Dayakar Penumadu has never seen completing a Ph.D. as the ending of an educational experience.
"It is only the beginning of even more exciting achievements," said Penumadu, a Fred N. Peebles Professor and department head of the Department of Civil and Environmental Engineering (CEE).
Penumadu knows what he is talking about—over a decade after he received his Ph.D. from the Georgia Institute of Technology (Georgia Tech) in Atlanta, he is still pursuing new knowledge in both the classroom and in the laboratory.
Penumadu was a civil and environmental engineering faculty member at Clarkson University in Potsdam, New York, when he received word about an opening in UT’s CEE department.
During his doctoral training, Penumadu had become interested in the mechanics of multi-phase materials as related to its microstructure with specific emphasis on colloidal clays. Although much of his fundamental research was not immediately tied to the traditional civil and environmental engineering areas, he was eager to explore advances related to the physico-chemical behavior of these micron to nanometer particles and how those particles behave in assembly.
"I was using many materials science and engineering techniques in the research that I was conducting," Penumadu explained. "I started to step out of the civil and environmental engineering boundaries to work with researchers in other areas."
UT’s reputation for extensive multidisciplinary research in the area of materials interested Penumadu, particularly since a professorship at the university also provided an opportunity to coordinate projects through the Tennessee Advanced Materials Lab (TAML), a program of joint UT-Oak Ridge National Laboratory (ORNL) research.
Penumadu joined the COE faculty in 2001, and has been working with researchers in several other engineering departments on a variety of multidisciplinary projects. He has received numerous grants and contracts, including a $1.4 million project sponsored by the Department of Energy (DOE) and General Motors to generate research on using clay-based refractory coatings for metal-casting processes and a contract from the National Science Foundation to study the effect of microstructure on mechanical properties of Kaolin in three dimensions.
Penumadu has received numerous awards for his research, including the "Best Technical Paper Award" by the American Foundry Society in 2005, the UT College of Engineering Research Fellow Award in both 2004 and 2005, and the Outstanding Teacher Award in the CEE department in 2003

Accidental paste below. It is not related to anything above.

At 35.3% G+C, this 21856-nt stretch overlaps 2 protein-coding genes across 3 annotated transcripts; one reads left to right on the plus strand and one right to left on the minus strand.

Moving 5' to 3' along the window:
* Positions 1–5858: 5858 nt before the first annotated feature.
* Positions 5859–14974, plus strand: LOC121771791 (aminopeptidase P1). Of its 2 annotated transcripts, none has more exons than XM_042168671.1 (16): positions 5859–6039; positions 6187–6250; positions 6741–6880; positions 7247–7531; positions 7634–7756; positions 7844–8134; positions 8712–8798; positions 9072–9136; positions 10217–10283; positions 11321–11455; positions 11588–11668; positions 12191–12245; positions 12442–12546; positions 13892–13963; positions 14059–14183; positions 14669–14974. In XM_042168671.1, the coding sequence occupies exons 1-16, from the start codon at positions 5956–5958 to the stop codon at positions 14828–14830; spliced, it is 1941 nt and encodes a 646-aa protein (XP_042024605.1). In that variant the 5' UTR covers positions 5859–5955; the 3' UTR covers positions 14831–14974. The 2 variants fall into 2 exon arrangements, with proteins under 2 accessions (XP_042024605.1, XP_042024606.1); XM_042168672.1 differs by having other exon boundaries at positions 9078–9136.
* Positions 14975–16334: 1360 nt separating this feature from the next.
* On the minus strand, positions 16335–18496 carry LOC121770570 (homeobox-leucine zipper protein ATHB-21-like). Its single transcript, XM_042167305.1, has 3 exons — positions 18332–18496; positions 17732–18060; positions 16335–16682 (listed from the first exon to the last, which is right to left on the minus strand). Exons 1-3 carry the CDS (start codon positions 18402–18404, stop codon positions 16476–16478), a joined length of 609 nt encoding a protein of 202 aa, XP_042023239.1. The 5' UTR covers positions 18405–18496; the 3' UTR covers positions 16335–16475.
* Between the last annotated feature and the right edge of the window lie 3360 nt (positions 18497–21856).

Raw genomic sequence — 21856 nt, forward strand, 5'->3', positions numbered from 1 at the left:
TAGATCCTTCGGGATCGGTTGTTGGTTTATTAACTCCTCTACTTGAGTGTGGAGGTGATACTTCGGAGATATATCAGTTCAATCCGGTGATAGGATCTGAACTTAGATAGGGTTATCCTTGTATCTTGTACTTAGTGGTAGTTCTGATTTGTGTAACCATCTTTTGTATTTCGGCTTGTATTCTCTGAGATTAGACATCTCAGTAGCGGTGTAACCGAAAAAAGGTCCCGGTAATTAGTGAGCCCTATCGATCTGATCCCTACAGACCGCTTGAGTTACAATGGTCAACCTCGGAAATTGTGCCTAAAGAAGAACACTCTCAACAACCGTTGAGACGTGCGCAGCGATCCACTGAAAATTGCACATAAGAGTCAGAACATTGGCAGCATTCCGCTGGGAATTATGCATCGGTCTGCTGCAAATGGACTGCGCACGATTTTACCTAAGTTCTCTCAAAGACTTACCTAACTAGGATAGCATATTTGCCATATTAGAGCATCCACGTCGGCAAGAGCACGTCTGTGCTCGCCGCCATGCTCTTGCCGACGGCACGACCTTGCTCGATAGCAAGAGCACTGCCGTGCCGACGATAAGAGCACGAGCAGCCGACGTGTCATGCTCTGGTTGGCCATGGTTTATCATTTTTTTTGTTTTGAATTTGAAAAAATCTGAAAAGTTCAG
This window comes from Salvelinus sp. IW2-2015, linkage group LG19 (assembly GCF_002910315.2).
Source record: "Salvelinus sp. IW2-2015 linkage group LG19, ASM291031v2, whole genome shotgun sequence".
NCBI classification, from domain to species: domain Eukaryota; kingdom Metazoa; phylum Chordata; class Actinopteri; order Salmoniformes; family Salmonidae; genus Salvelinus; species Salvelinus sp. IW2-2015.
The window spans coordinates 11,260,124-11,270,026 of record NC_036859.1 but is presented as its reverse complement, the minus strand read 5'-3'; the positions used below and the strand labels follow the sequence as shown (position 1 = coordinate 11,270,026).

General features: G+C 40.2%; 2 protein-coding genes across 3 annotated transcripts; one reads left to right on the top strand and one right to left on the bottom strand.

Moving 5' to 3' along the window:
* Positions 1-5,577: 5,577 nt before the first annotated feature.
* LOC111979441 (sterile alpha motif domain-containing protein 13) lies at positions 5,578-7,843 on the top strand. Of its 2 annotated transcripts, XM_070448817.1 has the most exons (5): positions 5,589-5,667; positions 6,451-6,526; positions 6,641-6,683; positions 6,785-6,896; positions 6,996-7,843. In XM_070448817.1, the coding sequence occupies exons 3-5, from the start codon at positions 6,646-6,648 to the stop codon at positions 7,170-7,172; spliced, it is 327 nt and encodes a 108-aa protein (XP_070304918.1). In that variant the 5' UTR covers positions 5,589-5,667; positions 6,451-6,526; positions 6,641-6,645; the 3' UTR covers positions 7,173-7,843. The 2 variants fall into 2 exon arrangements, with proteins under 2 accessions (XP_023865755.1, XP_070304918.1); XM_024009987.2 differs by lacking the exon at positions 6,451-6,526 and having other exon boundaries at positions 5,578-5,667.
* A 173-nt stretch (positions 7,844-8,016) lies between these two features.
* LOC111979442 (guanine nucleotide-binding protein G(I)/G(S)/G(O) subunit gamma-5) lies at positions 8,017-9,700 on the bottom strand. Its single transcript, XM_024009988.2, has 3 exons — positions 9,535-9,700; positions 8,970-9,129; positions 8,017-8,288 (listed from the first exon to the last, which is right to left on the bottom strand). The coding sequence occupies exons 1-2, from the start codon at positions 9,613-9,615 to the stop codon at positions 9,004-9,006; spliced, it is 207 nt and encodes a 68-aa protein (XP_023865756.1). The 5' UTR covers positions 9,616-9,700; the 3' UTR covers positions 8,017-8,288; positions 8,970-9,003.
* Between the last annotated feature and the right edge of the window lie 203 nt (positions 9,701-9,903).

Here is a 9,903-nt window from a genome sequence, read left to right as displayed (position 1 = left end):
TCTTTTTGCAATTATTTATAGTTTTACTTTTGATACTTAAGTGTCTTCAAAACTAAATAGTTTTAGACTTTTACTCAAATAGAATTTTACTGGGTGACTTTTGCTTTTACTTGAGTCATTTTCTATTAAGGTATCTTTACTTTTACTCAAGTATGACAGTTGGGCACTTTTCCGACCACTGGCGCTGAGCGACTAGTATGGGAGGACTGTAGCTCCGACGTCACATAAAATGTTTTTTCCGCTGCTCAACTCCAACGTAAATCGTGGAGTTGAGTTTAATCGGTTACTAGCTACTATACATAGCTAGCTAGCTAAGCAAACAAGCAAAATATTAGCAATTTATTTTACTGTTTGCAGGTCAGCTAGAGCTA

Although Penumadu enjoys the rewards of research, he also stresses the importance of teaching.
"Teaching is the most important function of a faculty member," he commented. "It is important to bring excitement to the students through knowledge, that is why good researchers are usually good teachers."
Penumadu is impressed with the level of dedication shown by both his undergraduate and graduate engineering students and appreciates the challenge of dealing with two very different styles of instruction.
"Although the course materials that are used in undergraduate classes are less technically complex, there is a strong personal satisfaction in providing that initial learning experience," he said. "The graduate students have more intricate material to understand and the additional requirement of performing research to back up their knowledge."
Penumadu is appreciative of the opportunity to affect so many individuals through his role as a UT professor and researcher.
"It’s wonderful to have the feeling that I have made a difference in the lives of so many students," he added. "They are ambassadors of what we do here–every time I enter a classroom and see the students, I realize that they will eventually all go in different directions and will influence so many others along the way. It is important that we serve them well as educators."
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